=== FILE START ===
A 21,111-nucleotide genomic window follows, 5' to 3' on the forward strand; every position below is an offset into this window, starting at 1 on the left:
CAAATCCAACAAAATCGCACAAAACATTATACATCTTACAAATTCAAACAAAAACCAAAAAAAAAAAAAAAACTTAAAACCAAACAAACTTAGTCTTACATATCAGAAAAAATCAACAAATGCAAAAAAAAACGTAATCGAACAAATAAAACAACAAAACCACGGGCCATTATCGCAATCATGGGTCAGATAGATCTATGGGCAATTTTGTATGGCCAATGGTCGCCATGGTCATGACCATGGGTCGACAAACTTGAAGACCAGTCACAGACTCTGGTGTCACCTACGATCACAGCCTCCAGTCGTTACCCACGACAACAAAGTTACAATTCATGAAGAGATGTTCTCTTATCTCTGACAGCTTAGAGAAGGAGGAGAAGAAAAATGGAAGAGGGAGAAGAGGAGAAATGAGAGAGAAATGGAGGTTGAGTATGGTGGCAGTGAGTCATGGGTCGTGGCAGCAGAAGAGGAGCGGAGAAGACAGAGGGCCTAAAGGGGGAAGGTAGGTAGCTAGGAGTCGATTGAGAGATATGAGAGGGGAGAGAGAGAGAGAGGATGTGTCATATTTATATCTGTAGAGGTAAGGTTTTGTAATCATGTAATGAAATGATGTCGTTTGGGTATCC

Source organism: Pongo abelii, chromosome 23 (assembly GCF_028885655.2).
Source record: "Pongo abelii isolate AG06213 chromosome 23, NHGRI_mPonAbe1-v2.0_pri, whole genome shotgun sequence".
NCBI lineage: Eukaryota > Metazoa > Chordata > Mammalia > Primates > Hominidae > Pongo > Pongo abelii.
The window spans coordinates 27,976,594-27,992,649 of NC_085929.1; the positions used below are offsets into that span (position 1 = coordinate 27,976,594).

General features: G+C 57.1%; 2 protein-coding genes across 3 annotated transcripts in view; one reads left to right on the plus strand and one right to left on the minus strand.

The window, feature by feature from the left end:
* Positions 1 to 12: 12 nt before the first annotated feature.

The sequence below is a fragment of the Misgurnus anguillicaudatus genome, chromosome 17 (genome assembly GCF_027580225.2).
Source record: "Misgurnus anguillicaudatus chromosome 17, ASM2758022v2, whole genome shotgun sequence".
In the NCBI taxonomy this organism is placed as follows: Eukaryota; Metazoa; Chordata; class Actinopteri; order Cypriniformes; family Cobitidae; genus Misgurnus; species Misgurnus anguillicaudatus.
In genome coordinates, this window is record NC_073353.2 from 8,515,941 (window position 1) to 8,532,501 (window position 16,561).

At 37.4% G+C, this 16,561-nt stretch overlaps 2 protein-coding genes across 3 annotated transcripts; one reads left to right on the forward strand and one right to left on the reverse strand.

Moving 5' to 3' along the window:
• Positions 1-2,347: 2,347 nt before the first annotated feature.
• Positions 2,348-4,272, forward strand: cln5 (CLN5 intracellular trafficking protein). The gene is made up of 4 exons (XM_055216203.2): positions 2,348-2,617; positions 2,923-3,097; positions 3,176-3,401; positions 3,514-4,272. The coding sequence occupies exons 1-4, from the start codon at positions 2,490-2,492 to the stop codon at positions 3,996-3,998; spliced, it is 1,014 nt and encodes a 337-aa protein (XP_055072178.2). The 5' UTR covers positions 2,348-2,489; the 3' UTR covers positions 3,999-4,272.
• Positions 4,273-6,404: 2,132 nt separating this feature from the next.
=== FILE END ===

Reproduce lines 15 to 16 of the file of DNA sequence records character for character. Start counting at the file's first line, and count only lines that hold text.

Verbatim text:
Moving 5' to 3' along the window:
• Positions 1-2,347: 2,347 nt before the first annotated feature.